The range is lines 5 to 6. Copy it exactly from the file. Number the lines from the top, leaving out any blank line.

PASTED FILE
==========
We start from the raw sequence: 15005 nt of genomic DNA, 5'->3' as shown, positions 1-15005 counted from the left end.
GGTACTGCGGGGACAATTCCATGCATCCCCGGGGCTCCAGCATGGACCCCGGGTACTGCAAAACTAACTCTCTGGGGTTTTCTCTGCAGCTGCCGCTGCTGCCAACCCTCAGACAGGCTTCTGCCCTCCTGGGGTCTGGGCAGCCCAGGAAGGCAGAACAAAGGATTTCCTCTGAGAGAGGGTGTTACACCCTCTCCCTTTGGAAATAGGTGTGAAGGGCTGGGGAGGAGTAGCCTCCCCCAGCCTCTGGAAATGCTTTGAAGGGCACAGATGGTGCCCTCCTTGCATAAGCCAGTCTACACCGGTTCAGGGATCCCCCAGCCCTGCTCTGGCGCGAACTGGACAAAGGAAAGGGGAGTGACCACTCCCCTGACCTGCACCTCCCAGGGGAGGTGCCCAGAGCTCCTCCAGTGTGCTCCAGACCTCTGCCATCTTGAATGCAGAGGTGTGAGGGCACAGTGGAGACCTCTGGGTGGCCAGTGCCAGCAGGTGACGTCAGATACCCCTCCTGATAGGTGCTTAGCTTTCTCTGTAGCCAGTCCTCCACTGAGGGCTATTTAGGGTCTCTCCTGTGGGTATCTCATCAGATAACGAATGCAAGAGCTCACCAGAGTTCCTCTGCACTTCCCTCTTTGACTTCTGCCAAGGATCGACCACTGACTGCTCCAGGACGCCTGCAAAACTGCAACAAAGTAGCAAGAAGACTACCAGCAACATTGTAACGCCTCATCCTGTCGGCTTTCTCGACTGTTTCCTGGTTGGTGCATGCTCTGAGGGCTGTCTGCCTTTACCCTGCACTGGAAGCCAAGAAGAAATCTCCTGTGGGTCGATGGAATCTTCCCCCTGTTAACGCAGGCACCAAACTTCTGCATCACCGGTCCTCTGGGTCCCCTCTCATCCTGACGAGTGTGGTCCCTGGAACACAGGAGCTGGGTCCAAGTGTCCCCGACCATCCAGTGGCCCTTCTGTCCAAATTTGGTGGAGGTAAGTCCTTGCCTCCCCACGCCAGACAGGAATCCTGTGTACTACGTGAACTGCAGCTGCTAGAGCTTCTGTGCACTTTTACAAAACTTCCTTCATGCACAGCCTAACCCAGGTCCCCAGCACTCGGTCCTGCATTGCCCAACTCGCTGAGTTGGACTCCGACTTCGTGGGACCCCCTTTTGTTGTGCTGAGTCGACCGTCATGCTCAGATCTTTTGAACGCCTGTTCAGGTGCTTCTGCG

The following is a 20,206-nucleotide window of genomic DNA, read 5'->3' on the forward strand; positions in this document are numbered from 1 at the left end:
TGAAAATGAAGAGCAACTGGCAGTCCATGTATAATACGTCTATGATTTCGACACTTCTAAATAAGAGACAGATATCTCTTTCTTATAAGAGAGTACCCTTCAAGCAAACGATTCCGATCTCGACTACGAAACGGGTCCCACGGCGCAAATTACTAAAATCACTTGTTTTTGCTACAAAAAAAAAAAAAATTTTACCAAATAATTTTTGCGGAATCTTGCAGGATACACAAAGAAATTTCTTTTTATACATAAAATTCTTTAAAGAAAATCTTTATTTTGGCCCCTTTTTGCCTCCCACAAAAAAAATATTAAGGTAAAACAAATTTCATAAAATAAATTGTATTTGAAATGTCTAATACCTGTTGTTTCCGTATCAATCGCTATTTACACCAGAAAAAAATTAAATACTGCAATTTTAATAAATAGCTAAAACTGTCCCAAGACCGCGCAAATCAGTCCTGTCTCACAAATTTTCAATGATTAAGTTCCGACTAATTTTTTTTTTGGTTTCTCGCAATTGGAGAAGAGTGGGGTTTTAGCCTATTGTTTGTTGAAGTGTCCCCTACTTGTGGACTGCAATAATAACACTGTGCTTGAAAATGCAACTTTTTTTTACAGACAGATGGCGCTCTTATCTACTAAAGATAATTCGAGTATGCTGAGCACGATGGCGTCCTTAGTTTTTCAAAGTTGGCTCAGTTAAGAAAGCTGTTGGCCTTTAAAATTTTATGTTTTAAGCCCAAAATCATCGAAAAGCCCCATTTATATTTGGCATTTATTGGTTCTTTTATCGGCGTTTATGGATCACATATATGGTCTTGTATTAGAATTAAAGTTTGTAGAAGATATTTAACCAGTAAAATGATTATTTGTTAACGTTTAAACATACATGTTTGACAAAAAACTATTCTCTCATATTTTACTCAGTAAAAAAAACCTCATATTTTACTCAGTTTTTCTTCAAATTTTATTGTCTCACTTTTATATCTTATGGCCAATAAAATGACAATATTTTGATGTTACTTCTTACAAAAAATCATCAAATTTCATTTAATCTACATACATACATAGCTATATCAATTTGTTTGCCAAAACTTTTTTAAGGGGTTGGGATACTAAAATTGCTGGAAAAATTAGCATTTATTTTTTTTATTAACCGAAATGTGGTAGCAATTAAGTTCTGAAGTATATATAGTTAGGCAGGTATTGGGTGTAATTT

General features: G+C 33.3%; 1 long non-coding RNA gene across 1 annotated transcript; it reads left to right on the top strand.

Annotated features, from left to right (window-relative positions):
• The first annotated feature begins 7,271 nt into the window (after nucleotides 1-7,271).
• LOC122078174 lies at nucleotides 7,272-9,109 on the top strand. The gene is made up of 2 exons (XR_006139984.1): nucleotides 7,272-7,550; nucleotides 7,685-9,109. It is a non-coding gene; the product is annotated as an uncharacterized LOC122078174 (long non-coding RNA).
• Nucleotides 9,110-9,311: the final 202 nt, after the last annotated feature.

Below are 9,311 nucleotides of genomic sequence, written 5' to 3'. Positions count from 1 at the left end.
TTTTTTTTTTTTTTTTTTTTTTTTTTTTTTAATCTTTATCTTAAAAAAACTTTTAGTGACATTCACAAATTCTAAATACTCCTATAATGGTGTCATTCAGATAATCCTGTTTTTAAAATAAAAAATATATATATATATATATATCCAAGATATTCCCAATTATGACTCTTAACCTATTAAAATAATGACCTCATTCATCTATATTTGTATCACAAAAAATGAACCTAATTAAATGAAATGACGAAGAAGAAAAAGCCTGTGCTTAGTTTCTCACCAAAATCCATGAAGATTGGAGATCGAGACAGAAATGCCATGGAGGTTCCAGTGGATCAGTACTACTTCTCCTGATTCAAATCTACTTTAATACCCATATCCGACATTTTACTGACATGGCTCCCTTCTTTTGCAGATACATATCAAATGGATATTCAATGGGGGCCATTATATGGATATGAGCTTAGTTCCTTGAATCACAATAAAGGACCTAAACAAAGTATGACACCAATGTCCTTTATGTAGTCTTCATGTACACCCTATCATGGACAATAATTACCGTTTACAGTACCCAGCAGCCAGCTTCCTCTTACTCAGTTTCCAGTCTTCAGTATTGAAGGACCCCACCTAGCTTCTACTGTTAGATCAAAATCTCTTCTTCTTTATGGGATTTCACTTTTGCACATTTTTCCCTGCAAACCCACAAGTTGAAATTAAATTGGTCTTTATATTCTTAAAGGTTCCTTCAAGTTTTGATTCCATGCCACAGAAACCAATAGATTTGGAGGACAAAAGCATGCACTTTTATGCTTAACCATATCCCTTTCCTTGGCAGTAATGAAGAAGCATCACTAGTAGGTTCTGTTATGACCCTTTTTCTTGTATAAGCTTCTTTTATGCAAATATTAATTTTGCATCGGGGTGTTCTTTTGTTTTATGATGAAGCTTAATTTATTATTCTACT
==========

General features: G+C 33.3%; 1 long non-coding RNA gene across 1 annotated transcript; it reads left to right on the top strand.

Annotated features, from left to right (window-relative positions):